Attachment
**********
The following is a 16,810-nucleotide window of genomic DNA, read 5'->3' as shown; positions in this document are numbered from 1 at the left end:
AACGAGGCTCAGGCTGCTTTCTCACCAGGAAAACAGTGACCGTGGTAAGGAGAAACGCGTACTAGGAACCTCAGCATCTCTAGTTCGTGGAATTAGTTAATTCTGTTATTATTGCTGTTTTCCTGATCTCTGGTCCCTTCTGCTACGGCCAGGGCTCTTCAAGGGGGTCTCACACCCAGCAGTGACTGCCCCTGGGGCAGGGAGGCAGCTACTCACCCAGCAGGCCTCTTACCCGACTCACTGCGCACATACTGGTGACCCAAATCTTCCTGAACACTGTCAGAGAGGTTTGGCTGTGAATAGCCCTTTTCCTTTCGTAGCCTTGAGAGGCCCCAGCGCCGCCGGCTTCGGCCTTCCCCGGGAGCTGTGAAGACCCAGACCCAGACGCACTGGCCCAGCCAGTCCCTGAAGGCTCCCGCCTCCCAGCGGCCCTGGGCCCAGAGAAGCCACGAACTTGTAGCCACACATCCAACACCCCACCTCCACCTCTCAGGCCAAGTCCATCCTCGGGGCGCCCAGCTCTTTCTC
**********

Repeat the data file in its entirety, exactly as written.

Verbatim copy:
The following is a 16,810-nucleotide window of genomic DNA, read 5'->3' as shown; positions in this document are numbered from 1 at the left end:
AACGAGGCTCAGGCTGCTTTCTCACCAGGAAAACAGTGACCGTGGTAAGGAGAAACGCGTACTAGGAACCTCAGCATCTCTAGTTCGTGGAATTAGTTAATTCTGTTATTATTGCTGTTTTCCTGATCTCTGGTCCCTTCTGCTACGGCCAGGGCTCTTCAAGGGGGTCTCACACCCAGCAGTGACTGCCCCTGGGGCAGGGAGGCAGCTACTCACCCAGCAGGCCTCTTACCCGACTCACTGCGCACATACTGGTGACCCAAATCTTCCTGAACACTGTCAGAGAGGTTTGGCTGTGAATAGCCCTTTTCCTTTCGTAGCCTTGAGAGGCCCCAGCGCCGCCGGCTTCGGCCTTCCCCGGGAGCTGTGAAGACCCAGACCCAGACGCACTGGCCCAGCCAGTCCCTGAAGGCTCCCGCCTCCCAGCGGCCCTGGGCCCAGAGAAGCCACGAACTTGTAGCCACACATCCAACACCCCACCTCCACCTCTCAGGCCAAGTCCATCCTCGGGGCGCCCAGCTCTTTCTC